International Yoga Day: 6 fascinating new-age yoga practices you need to try


International Yoga Day: 6 fascinating new-age yoga practices you need to try

Yoga on a surfboard? Yes, please

By Shweta Gandhi  June 21st, 2018

The purpose of practicing yoga — whether it’s a traditional style or some newfangled trend — is to harmonise your mind and attune it with your body and spirit. While the classical style is purely based on the philosophies and teachings of ancient sages and aims to help you attain the highest state of self-awareness, new-age yoga forms borrow certain postures from the traditional style and use experimental approaches that will appeal to the younger generation who are targeting fitness.

“If you’re looking for a fitness challenge — no matter if you’re a novice, at an intermediary level, or are an expert — or are simply looking to add some fun to your fitness regimen, experiment with the newer forms of yoga,” says Sandeep Agarwalla, head of yoga at Ananda In The Himalayas. “Not only are they entertaining, but they also integrate the teachings of traditional yoga.”

Celebrity yoga instructor Anshuka Parwani, founder of Anshuka Yoga, agrees: “The goal is the same — to tune in, achieve more awareness and be present.” Anshuka, whose clientele includes the likes of Kareena Kapoor Khan and Malaika Arora, offers classes in FlyFit which combines aerial yoga, aerial Pilates and aerial fitness into one power-packed full-body workout. Malaika, who also happens to be Reebok’s fitness ambassador, regularly practices aerial yoga as well as the traditional Suryanamaskars. “I believe it is always good to be practicing a fusion as both forms have great benefits for the body and the mind,” she says.

6 new-age yoga forms to try:

Aerial yoga

AKA anti-gravity yoga. Yes, it may look like an impossible feat, but Anshuka believes that anyone (including those who've never exercised before) can attempt an inversion. The style originated in New York, and combines the traditional yoga poses with Pilates and dance through the use of hammocks. Malaika, who trains under Anshuka, is quite passionate about this style. "Aerial yoga is an exhilarating activity as it needs core-building and focus of the technique of flying and suspension," she says.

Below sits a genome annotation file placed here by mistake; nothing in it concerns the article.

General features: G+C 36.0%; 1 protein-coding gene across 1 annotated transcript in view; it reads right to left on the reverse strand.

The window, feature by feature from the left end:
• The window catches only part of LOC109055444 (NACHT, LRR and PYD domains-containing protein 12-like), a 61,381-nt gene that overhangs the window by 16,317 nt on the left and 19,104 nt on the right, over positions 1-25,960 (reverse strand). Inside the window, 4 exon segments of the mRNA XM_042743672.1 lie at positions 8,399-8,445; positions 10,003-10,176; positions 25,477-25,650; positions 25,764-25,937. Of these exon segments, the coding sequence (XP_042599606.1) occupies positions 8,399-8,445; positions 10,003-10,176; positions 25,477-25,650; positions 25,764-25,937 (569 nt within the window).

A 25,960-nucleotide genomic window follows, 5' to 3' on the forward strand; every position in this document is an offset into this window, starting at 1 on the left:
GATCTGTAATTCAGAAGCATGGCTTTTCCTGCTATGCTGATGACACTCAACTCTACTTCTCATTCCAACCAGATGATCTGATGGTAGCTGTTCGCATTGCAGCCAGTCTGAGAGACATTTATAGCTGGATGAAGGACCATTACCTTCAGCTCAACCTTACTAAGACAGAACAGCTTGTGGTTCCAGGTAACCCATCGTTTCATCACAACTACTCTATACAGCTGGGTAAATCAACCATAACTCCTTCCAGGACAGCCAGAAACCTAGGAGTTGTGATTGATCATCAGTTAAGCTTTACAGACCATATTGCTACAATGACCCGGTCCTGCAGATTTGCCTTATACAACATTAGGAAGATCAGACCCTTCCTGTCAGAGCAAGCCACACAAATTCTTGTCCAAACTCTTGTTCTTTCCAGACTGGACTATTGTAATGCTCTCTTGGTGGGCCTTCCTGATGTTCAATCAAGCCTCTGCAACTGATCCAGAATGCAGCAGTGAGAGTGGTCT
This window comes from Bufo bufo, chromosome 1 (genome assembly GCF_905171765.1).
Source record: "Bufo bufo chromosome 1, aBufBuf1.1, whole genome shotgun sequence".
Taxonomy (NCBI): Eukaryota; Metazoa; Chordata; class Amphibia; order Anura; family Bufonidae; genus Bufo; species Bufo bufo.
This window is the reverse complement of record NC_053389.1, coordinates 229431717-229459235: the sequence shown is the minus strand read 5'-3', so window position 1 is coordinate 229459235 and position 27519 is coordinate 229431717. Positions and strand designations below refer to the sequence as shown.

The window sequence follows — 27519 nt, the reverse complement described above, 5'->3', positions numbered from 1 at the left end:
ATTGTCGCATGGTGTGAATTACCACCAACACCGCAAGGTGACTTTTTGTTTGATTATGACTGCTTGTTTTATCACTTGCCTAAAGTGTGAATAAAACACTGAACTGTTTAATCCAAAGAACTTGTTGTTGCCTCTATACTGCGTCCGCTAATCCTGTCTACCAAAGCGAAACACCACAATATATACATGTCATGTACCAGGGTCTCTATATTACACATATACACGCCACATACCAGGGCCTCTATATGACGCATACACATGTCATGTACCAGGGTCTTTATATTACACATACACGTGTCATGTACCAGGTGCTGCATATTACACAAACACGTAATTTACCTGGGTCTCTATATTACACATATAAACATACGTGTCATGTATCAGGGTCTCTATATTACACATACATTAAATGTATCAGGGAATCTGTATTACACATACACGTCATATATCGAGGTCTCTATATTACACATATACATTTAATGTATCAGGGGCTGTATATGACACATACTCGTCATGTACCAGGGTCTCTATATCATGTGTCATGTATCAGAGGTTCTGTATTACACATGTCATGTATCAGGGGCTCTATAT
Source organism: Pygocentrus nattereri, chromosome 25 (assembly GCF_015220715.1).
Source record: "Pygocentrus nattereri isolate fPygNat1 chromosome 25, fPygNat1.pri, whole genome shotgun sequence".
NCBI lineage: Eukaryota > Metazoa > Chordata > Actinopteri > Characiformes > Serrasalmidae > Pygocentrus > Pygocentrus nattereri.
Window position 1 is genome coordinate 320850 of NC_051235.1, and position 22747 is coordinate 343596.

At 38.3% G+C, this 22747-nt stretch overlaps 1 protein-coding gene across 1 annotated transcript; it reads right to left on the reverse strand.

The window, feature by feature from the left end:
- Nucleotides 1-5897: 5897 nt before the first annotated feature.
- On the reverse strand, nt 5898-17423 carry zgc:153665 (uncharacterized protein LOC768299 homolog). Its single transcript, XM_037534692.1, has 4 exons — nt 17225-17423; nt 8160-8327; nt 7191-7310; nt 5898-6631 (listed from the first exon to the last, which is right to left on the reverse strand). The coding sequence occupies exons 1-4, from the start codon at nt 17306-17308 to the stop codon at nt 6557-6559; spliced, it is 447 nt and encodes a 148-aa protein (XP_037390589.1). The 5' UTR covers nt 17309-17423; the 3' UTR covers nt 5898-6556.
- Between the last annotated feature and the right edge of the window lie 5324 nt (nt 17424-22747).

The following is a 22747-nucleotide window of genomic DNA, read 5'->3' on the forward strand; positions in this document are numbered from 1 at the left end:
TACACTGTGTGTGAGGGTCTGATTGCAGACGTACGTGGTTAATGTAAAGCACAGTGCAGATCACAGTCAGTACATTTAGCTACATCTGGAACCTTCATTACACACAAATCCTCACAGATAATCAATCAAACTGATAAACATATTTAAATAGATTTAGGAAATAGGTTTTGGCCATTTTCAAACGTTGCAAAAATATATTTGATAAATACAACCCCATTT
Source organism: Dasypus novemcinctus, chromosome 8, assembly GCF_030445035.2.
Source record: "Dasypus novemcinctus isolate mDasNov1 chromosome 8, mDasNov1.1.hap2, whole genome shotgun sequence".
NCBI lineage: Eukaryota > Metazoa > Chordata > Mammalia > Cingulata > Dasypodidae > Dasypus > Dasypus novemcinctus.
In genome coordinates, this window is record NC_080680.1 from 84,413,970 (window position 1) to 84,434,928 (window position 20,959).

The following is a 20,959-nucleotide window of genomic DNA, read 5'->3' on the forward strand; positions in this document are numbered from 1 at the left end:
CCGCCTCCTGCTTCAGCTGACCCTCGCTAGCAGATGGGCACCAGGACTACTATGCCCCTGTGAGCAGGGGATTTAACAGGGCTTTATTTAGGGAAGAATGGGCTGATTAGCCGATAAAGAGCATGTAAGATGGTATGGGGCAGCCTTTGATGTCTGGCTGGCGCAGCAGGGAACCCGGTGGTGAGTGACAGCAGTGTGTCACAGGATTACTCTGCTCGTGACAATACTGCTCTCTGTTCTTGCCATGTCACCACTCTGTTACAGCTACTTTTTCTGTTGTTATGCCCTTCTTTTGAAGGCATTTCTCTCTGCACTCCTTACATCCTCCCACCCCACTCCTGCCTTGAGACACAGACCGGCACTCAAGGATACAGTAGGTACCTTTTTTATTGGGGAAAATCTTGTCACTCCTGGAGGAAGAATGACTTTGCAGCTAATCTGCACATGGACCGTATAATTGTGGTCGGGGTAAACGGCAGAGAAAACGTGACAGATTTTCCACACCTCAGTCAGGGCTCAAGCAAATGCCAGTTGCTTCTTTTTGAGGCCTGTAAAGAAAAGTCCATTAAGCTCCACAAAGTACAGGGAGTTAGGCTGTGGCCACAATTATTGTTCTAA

Picture courtesy: @anshukayoga/Instagram

 


Yogalates

Yogalates is a fusion workout of yoga and pilates that combines the flexibility of pilates and the strength of yoga. Anshuka, who teaches yogalates, says, "Yogalates is a full-body workout that aims to lengthen and strengthen your body; and all you need to begin is a yoga mat."

Picture courtesy: @anshukayoga/Instagram

 


SUP Yoga

AKA Stand-up paddle board yoga, this form of yoga is done on a surf board. "Though it's very hard to practice this in Mumbai, if you happen to be travelling to Goa or Chennai, you can try your hand at it," says Anshuka, who tried it at Dubai. "It's a challenging workout, but it's definitely more fun to do yoga on water. Practicing it in nature brings you right to the roots of yoga. Though I would recommend intermediate and advanced yoga students to attempt yoga poses like the adho mukha svanasana (downward-facing dog pose), beginners can try pranayama (breathing exercises) or even meditate."

Picture courtesy: @anshukayoga/Instagram


Yoga wheel

The hollow, circular-shaped accessory has become 2018's favourite prop used while practicing yoga asanas to aid flexibility and help you strengthen your body, especially your core. "Forms like these are a great way to get the youth involved, as it makes for a fascinating practice and engages those who're new to yoga," says Anshuka. 

Picture courtesy: @anshukayoga/Instagram

 


Acroyoga

Acroyoga combines the best of yoga and acrobatics. "This is done with a partner, and if you're a beginner or an intermediate, it's best practiced with someone who is a certified yoga practitioner," says Sandeep. Acroyoga helps you focus more on getting your posture right, helps you build trust between you and your partner and makes learning acroyoga a shared experience.

Picture courtesy: @simran_twoinfinity/Instagram


Aqua yoga

This one's pretty self-explanatory — aqua yoga is practiced in a body of water, and since water has buoyancy, it helps you hold a stretch for longer. "Exercising in water is relatively easy as it helps tone muscles and provides relief to those suffering from joint ailments as well as spine problems," says Anshuka. And with the temperatures only rising higher, we're all in for this one.

Picture courtesy: @narenderyogacharya/Instagram